Compliance with ethical standards

All procedures performed in this study involving human participants were in accordance with the ethical standards of the CIUSSS Nord de l’Ile de Montréal ethic research committee and with the 1964 Helsinki declaration and its later amendments or comparable ethical standards.

Conflicts of interest

Senay, Perreault, Banica, Beaumont, Jodoin, and Nguyen declare that they have no conflict of interest. Delisle reports support for personal fees from Amgen Canada and Eli Lilly outside of the conducted work. Morin reports grants from Amgen Canada and Merck, support as an advisory board member from Amgen Canada and Eli Lilly outside of the conducted work. Raynauld reports fees as an advisory board member for Amgen Canada outside of the conducted work. Troyanov reports fees as an advisory board member for Amgen, Eli Lilly, and Novartis outside of the conducted work. Laflamme reports research grants from Zimmer, Stryker, and DePuy Synthes, and support as a consultant from Stryker outside of the conducted work. Leduc reports research grants from Stryker, DePuy Synthes, Smith & Nephew, and Zimmer, and support as a consultant from Stryker outside of the conducted work. Mac-Thiong reports acts as co-founder of Spinologics Inc. and head of Medtronic Research Chair outside of the conducted work. Ranger reports grants from Johnson & Johnson, support as a consultant from Smith & Nephew, Corin, Bioventus, Sanofi Canada, and support for development of educational presentations by Horizon Pharma outside of the conducted work. Rouleau reports research and educational grants from Zimmer, Stryker, Smith & Nephew, Tornier, Arthrex, Conmed, and DePuy Synthes outside of the conducted work. Fernandes reports grants from Eli Lilly during the conduct of this study and grants from Baxter outside of the conducted work.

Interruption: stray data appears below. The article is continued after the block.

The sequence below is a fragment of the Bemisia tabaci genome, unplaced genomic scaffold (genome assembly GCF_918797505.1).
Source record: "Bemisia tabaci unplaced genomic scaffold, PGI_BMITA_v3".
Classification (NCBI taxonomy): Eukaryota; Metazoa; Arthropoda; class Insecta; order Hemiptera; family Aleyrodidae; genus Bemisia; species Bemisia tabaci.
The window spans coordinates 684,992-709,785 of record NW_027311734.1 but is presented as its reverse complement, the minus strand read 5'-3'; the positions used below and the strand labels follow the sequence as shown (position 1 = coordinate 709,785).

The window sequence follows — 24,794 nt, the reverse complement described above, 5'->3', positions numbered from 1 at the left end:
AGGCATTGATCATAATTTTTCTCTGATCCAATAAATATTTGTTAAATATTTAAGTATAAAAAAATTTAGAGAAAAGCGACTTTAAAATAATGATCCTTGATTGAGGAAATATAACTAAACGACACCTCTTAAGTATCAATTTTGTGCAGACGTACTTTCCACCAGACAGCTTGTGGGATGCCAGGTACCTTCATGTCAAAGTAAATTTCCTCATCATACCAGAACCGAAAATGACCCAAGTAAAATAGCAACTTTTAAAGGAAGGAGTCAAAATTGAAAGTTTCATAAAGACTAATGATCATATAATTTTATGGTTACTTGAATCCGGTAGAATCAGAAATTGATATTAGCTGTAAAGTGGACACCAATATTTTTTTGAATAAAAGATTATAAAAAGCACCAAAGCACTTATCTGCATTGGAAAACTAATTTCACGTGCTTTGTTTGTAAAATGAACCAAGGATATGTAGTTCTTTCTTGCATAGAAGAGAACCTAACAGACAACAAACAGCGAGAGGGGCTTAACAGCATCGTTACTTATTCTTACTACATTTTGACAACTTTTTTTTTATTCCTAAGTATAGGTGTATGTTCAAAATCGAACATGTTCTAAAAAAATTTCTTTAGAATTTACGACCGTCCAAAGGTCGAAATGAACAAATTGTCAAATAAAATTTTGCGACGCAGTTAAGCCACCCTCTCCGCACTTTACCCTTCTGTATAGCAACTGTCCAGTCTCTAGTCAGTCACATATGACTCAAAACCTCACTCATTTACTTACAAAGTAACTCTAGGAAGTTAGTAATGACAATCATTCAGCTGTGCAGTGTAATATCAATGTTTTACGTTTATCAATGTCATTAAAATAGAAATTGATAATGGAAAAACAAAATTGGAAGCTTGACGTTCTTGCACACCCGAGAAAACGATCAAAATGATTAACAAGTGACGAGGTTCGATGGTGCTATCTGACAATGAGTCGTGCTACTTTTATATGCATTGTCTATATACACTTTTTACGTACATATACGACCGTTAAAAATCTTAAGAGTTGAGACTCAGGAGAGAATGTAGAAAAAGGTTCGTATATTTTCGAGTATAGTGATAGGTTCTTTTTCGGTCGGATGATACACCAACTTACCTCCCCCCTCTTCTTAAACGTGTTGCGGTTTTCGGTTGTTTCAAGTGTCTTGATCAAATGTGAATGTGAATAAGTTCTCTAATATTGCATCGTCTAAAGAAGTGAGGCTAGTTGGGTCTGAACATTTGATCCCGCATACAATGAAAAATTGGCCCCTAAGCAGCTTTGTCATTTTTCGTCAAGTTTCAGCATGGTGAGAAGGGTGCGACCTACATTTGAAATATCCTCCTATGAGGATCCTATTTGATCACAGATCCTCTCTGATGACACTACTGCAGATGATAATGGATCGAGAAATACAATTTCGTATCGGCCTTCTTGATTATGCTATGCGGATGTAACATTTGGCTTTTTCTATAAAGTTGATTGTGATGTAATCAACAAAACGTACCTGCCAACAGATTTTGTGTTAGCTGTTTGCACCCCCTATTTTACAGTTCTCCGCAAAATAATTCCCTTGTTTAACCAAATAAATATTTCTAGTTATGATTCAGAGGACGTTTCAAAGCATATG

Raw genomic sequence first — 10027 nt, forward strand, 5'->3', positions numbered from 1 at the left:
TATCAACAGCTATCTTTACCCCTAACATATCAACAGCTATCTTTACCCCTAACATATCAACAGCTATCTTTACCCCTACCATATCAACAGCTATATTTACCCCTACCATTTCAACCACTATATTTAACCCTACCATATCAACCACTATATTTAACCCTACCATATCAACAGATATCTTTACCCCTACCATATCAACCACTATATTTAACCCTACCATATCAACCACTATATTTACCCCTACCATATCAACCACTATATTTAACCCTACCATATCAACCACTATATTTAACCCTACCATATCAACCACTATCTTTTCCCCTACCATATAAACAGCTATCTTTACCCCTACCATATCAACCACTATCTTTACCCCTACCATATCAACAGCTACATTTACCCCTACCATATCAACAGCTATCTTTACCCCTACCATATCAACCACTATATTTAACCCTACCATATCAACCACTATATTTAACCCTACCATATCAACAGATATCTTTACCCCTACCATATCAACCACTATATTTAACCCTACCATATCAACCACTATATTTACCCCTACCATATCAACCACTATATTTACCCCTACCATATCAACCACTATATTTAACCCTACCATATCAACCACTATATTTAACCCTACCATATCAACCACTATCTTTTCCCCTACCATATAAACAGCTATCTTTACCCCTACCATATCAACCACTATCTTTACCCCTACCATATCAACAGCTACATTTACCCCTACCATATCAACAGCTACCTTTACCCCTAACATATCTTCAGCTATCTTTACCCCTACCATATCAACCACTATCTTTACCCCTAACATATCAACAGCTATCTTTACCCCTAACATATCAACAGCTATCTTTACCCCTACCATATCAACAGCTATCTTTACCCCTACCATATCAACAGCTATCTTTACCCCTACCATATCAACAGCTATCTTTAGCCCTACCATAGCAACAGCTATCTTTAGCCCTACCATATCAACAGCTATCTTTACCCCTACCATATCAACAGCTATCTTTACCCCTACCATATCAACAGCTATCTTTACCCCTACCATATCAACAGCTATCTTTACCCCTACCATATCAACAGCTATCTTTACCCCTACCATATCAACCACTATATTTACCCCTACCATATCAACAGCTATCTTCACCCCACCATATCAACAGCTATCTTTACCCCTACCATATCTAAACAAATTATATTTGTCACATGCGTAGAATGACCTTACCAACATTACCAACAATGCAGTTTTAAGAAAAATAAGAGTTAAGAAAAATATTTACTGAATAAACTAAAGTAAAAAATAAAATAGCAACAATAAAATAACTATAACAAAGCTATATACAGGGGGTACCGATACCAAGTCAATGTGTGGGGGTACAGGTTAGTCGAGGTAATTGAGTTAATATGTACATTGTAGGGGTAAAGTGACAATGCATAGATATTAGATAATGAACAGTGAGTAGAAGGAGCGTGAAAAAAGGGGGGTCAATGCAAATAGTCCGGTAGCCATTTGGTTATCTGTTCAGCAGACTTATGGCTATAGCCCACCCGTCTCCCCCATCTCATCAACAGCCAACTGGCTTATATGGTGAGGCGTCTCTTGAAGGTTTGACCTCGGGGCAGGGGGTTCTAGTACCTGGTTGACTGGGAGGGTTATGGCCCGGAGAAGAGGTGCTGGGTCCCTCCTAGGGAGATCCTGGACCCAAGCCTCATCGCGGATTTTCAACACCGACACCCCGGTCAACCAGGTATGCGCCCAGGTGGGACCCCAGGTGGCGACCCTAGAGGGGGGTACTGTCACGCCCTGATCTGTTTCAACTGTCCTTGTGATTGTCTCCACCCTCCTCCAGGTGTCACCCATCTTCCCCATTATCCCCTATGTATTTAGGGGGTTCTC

Supplementary material

11657_2019_571_MOESM1_ESM.docx (52 kb)
ESM 1 (DOCX 52 kb)

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Copyright information

© International Osteoporosis Foundation and National Osteoporosis Foundation 2019

Authors and Affiliations

  • Andréa Senay
    • 1
    • 2
  • Sylvie Perreault
    • 1
    • 3
  • Josée Delisle
    • 2
    • 4
  • Suzanne N. Morin
    • 5
  • Jean-Pierre Raynauld
    • 6
  • Andreea Banica
    • 2
    • 4
  • Yves Troyanov
    • 2
  • Pierre Beaumont
    • 2
  • Alain Jodoin
    • 2
  • G. Yves Laflamme
    • 2
    • 4
  • Stéphane Leduc
    • 2
    • 4
  • Jean-Marc Mac-Thiong
    • 2
  • Hai Nguyen
    • 4
  • Pierre Ranger
    • 2
    • 4
  • Dominique M. Rouleau
    • 2
  • Julio C. Fernandes
    • 2
    • 4
    • 7
    • 8
    Email author
  1. 1.Faculty of PharmacyUniversité de MontréalMontrealCanada
  2. 2.CIUSSS Nord de l’Ile de MontréalHôpital du Sacré-Coeur de MontréalMontrealCanada
  3. 3.Sanofi Aventis endowment Research Chair in Optimal Drug UseUniversité de MontréalMontrealCanada
  4. 4.CIUSSS Nord de l’Ile de MontréalHôpital Jean-TalonMontrealCanada
  5. 5.McGill University Health CentreMontreal General HospitalMontrealCanada
  6. 6.Institut de rhumatologie de MontréalMontrealCanada
  7. 7.Faculty of MedicineUniversité de MontréalMontrealCanada
  8. 8.Chaire de recherche en orthopédie de l’UdeM au CIUSS NIMMontrealCanada